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NYC’s best new architecture of 2016, from Governors Island to the Oculus

Take a trip through the year in architecture

Santiago Calatrava’s Oculus, which opened to the public in March
| Max Touhey

It's time to make up a bunch of awards and hand them out to the most deserving people, places and things in the real estate, architecture and neighborhood universes of New York City! Yep, it's time for the 13th Annual Curbed Awards! Up now: the year in architecture.

As ever, there was plenty of activity in New York City’s architecture world this year. The supertall towers that have long dominated the conversation have cooled off (though plans for Brooklyn’s first superscraper were confirmed), but some huge projects finally inched forward. This year has also delivered on some long-awaited projects deserving of some praise (or, in some cases, shade). Here now, the best new architecture——reveals, makeovers, and conversions included——of 2016.

The rehabilitated P.S. 186/Boys & Girls Club of Harlem building.
The Residences at P.S. 186, housing created from a former elementary school
Courtesy Dattner Architects and David Sundberg /Esto.

Best conversions

3) A/D/O: nArchitects worked on transforming a Greenpoint warehouse (once used as the HQ of Brooklyn Night Bazaar) into a creative space sponsored by BMW, and while the pedigree is corporate, the building itself is anything but bland. The revamped space, which is open to the public, retains its industrial feel while bringing light and air (courtesy a large skylight) into the space.

2) Met Breuer: After the Whitney vacated its former Upper East Side headquarters in 2015, it didn’t sit empty for long. After a careful restoration, the building reopened as the Met Breuer, the iconic institution’s outpost for contemporary art. Beyer Blinder Belle worked on revamping Marcel Breuer’s Brutalist icon, and as Curbed archicritic Alexandra Lange noted when it reopened, “it has been some time since the original building looked this good.”

1) P.S. 186: As recently as a few years ago, this former Harlem elementary school was a crumbling, dilapidated mess. But thanks to a careful renovation by Dattner Architects, it’s become a true community resource once again. The building is now home to 79 apartments earmarked for low- to middle-income New Yorkers, as well as an outpost for the Boys and Girls Club of America—more proof that affordable housing and lovely architecture can be compatible.

Dattner’s Spring Street Salt Shed, designed for the Department of Sanitation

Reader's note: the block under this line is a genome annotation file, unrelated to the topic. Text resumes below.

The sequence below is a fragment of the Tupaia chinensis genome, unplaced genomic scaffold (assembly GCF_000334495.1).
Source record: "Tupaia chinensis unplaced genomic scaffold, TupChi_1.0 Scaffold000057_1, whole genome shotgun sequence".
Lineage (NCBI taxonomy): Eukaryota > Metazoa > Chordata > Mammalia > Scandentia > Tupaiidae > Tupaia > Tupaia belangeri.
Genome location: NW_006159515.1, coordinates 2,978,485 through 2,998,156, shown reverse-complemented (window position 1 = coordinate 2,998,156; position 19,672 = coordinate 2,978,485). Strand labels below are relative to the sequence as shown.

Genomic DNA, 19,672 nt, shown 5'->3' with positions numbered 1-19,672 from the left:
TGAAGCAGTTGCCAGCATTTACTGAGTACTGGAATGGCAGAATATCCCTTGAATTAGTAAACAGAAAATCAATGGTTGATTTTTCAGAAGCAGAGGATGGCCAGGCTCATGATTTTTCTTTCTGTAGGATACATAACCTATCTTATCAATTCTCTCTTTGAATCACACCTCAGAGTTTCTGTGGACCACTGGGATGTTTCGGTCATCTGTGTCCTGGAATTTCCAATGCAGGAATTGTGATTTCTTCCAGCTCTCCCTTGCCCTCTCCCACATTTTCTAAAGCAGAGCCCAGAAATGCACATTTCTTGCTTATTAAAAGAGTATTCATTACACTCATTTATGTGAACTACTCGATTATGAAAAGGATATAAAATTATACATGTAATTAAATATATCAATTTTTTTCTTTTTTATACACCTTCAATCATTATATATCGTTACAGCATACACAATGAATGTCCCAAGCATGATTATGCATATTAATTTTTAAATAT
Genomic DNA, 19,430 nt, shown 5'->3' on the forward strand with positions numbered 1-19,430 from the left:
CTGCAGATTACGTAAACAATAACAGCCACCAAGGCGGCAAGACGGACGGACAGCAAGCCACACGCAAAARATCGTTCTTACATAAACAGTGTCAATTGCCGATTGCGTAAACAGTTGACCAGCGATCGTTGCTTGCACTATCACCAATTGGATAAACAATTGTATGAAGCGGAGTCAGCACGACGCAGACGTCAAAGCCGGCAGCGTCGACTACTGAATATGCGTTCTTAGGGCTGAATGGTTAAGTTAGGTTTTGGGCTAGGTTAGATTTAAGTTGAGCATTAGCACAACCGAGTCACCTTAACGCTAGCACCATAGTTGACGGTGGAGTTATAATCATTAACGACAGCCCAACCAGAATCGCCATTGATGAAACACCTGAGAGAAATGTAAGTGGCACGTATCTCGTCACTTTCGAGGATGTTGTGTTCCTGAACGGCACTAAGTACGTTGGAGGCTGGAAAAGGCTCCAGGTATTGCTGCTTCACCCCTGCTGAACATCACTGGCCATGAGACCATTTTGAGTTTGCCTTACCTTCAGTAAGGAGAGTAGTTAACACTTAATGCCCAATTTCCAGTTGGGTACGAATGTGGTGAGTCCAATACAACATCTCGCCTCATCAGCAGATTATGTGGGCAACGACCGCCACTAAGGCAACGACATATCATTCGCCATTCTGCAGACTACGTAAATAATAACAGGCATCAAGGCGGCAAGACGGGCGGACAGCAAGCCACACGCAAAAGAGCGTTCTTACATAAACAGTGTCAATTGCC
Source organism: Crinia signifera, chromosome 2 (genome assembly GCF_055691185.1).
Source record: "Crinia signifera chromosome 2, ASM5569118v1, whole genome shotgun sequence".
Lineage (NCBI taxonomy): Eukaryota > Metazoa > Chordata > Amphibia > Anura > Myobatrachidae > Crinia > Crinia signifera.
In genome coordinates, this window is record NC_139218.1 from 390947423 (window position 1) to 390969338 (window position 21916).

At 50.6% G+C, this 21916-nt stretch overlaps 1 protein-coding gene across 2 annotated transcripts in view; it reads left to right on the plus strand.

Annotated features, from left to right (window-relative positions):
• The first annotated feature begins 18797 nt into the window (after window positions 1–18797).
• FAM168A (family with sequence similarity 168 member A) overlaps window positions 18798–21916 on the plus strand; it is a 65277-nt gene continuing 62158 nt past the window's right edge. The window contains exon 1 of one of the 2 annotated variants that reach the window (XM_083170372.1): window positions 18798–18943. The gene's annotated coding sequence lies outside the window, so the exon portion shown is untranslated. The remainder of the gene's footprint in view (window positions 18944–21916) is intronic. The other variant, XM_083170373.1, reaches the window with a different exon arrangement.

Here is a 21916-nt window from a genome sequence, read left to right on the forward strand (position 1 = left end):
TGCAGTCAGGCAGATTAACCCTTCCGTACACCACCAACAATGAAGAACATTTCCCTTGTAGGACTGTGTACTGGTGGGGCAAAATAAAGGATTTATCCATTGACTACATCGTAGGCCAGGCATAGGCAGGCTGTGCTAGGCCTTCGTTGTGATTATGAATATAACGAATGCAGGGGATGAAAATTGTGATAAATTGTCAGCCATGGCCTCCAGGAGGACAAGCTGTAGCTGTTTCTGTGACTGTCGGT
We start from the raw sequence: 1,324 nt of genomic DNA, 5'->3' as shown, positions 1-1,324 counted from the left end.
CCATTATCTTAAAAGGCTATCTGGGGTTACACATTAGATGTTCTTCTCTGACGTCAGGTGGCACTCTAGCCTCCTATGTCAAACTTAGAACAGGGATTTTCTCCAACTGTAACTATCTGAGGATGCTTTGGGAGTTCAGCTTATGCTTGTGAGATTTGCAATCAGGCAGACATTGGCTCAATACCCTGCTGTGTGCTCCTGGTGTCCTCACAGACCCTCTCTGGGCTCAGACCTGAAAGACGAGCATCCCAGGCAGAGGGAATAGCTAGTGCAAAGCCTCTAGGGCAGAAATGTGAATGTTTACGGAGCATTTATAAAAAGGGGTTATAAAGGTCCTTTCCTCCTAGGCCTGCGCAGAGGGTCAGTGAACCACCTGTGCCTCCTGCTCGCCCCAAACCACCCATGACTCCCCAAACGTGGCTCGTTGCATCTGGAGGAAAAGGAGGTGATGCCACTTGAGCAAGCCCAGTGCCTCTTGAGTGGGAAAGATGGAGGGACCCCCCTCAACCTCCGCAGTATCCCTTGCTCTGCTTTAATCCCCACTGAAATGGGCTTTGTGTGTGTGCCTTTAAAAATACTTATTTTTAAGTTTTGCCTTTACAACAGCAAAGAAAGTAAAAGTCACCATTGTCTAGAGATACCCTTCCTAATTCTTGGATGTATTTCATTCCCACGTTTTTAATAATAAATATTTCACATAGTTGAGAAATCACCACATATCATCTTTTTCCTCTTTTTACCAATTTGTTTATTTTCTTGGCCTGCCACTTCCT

Max Touhey

Best new addition to New York City

Too often, New York City buildings intended for not-so-sexy uses—infrastructure, storage, and the like—sacrifice form in the name of function. Need proof? Look no further than the MTA’s new ventilation plant at Mulry Square in Greenwich Village, a weird mutant hybrid of townhouse (sort of, anyway—if you consider six brick panels “townhouse-like”) and bunker.

But head south for a mile and you’ll stumble on the Department of Sanitation’s new Spring Street Salt Shed, which does a pretty spectacular job of marrying form and function. A collaboration by Dattner Architects and WXY architecture + urban design, the concrete structure (see, it can be used in a lovely way) is meant to resemble a grain of salt, a playful nod to the building’s intended purpose and an excuse to create something unique and eye-catching, rather than bland and boring. MTA, take notes.

Carmel Place
An apartment at Carmel Place, NYC’s first all micro-unit building
Max Touhey

2016’s coolest innovations in housing

3) Boston Road: Supportive housing can be as well-designed and considered as market-rate apartments, and this colorful South Bronx development is proof. Designed by Alexander Gorlin Architects, the complex has 154 bright, modern apartments, along with plenty of much-needed communal space.

2) PERCH Harlem: The city’s first rental designed to passive house standards finally debuted, bringing a batch of eco-friendly apartments made with sustainable materials (recycled wallpaper, triple-pane windows) to the market. Of course, green living doesn’t come cheap: Rentals start at around $2,600.

1) Carmel Place: Four years after it was crowned the winner of Mayor Bloomberg’s citywide micro-housing competition, Carmel Place welcomed residents to its itty-bitty apartments. Yes, they’re expensive, and but the micro units are comfortable and thoughtfully designed (nArchitects was the building architect)—something that can’t be said for many of the more traditional market-rate pads you’ll find in the city. Micro housing may not be a perfect solution to NYC’s housing ills, but Carmel Place is proof that it can be done in a way that’s quite livable.

NYPL Rose Main Reading Room Finished
The refurbished Rose Main Reading Room at the New York Public Library
Max Touhey

Best makeovers

2) The Beekman Hotel: Finally, the stunning Temple Court is open to the public again. The building and its glorious atrium are now part of the larger Beekman Hotel complex, and its architectural features—decorative iron railings; a large skylight—have been restored to their former glory. Plus, hotel staff don’t seem to mind if you’re just there to gawk at the beauty of it all.

1) NYPL Rose Main Reading Room: After a two-year renovation, the city’s most beautiful public space finally reopened to the public—and it’s as stunning as ever. The changes are subtle, but that’s precisely why this makeover is so successful; who would want the Rose Main Reading Room to change?

DS+R’s Columbia University medical building, which opened in August
Field Condition

Fun to watch rise award